Pierre Lapointe immediately fired off with a vitriolic letter to the PLQ that was as eloquent and passionate as one would expect from a talented wordsmith. The problem, though, is that he’s in the wrong.
I can certainly understand Lapointe being personally upset that the Liberals had the gall to use his song, considering that last spring he was targeted by former Culture Minister Christine St-Pierre as one of the “red-square toting artists encouraging violence” during the Maple Spring protests. In many respects, the letter he wrote has been brewing since then; waiting for the pretext to be written.
But his statement that an artist’s work is “a living entity and an extension of his personality,” and therefore, the insinuation being, that it cannot be used by those he doesn’t agree with or like, is naïve, pompous, and downright childish.
He's certainly not the first artist angry that his work has been "misappropriated" by a political party he neither approves of nor endorses. It happens all the time in the U.S. and it usually involves liberal songwriters upset at the Republican Party for “hijacking” their songs and playing then during presidential campaigns. The line is long and forms to the left; it includes Bruce Springsteen, John Mellencamp, Jackson Browne, and Rush, among many others. Peter Gabriel didn’t even want radio host Rush Limbaugh playing his music on his show because he disapproves of his ultra-conservative views. Seriously?
The simple fact of the matter is the overwhelming majority of artists lean left of centre (even more so in a province that’s already more left of centre than the ROC), and as such, find it fundamentally offensive to be in any way associated with the 'establishment' and/or conservative values. But their indignation – while sincere – is misplaced.
Lapointe is not upset at the fact that a political party didn’t request permission to use his song for one occasion (they don’t legally have to), but because he’s mortified that it would somehow be misconstrued as falsely implying endorsement of said party.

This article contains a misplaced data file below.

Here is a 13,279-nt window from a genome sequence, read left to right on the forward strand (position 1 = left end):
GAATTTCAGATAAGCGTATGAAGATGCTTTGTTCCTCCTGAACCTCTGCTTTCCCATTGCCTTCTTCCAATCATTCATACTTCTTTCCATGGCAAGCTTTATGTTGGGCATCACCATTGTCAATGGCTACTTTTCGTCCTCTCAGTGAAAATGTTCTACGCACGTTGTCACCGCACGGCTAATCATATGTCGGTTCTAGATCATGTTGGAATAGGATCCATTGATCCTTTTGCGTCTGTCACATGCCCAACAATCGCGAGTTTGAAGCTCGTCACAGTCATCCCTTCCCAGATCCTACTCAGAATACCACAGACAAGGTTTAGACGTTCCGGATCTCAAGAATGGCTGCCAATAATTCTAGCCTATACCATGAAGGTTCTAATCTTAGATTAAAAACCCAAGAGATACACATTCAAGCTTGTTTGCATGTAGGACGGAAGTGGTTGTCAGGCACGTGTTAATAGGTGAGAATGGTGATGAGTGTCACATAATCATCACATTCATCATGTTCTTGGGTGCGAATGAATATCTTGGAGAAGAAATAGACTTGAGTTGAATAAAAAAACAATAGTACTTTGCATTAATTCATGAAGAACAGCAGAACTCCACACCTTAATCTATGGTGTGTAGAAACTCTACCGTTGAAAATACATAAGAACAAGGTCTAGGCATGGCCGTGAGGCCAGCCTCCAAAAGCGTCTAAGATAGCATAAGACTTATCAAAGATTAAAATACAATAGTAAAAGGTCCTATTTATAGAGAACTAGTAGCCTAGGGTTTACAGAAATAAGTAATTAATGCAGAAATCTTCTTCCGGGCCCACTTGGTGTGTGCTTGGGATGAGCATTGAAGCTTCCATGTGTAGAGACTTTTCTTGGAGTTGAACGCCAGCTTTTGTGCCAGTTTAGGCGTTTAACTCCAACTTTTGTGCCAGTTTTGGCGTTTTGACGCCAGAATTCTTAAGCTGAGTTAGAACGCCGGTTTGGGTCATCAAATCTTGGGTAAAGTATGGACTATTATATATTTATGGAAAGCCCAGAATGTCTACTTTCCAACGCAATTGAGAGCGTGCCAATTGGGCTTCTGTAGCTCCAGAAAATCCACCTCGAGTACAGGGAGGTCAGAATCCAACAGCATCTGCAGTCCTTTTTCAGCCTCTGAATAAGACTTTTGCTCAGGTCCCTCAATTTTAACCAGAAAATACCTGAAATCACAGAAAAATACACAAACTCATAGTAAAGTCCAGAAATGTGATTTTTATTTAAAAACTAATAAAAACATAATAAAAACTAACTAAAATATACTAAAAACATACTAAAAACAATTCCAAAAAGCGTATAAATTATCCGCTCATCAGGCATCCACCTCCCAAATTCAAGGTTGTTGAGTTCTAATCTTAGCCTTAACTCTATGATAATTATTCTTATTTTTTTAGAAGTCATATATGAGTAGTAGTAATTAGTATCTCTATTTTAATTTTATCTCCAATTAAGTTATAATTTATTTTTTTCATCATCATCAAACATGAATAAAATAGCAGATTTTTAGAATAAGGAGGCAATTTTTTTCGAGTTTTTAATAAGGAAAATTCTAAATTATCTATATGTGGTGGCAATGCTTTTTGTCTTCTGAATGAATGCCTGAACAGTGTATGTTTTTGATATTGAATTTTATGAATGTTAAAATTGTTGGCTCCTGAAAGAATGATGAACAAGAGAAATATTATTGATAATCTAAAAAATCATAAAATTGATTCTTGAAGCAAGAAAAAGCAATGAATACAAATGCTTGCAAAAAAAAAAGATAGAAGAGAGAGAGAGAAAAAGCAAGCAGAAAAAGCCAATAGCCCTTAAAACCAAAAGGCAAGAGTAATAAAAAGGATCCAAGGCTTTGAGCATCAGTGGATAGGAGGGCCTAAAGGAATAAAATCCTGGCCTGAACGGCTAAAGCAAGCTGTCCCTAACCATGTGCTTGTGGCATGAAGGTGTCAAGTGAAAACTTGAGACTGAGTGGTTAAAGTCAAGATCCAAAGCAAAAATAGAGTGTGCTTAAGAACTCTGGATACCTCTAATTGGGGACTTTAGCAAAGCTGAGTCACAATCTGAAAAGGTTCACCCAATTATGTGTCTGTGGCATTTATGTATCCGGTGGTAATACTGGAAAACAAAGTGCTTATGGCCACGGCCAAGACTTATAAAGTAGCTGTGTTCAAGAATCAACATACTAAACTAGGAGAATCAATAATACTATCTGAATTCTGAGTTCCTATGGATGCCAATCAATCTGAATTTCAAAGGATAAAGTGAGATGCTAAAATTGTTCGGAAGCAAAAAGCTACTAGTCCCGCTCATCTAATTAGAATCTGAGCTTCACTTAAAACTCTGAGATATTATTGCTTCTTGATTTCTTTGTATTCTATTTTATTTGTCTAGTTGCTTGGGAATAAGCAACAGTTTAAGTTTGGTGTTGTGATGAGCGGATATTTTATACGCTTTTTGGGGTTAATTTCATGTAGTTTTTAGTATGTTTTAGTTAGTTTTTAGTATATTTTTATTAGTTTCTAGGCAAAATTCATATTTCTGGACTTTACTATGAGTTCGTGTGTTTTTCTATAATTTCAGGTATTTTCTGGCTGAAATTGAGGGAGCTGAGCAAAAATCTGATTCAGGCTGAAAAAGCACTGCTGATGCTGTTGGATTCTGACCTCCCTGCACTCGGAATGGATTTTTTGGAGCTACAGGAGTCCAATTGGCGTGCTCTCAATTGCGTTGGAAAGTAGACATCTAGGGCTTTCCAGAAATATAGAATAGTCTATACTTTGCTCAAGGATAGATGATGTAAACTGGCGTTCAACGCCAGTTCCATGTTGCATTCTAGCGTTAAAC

Which brings up a slew of fascinating questions: does a single use of a song imply endorsement? Are voters really that ignorant that they’d hear a popular Quebec artist blasting through the speakers of a convention and immediately assume the artist has given his blessing – and his vote? Where does an artist ultimately draw the line when it comes to how much control they exert over their intellectual property? Does an artist who’s against gays marrying have the right to prevent his song form being used during a gay marriage? Does an artist send a ‘cease and desist’ order every time he’s offended or someone he finds morally reprehensible sings along to his lyrics? If free speech inherently protects my right to offend, doesn’t it also protect us from someone’s intellectual elitism, dictating where his music should be heard?
Lapointe is not upset at the fact that a political party didn’t request permission to use his song for one occasion (they don’t legally have to), but because he’s mortified that it would somehow be misconstrued as falsely implying endorsement of said party. -
Are artists then – irony of all ironies - advocating censorship?
At what point does an artist recognize that a work of art takes on a life of its own and does not necessarily belong to them any longer? That it can be used past the narrow confines of its original inception. Isn’t that what art ultimately is?
For the record, I don’t think that Lapointe did this for publicity or for monetary gain – as some have suggested. I truly believe he’s offended by any association or misappropriation of his name and art for something he personally does not agree with. Artists have strong moral compasses and are territorial –understandably so - of their work. But once a work of art is finished, it no longer belongs to you. How it’s used, how it’s interpreted, where it’s displayed or heard, is no longer your choice. Art consists of voluntarily giving away part of yourself, without any guarantees of how it will be used, seen, or appreciated. That’s the inherent nature of anything artistic.
Artists can publicly distance themselves from the offending party and can express their disapproval as loudly as they possibly can (which Lapointe already did, and in many cases, the public shaming is enough to get the offending party to stop using their music), but they can’t decide whose moral and political conduct merits their stamp of approval. Art just doesn’t work that way. They, of all people, should know that.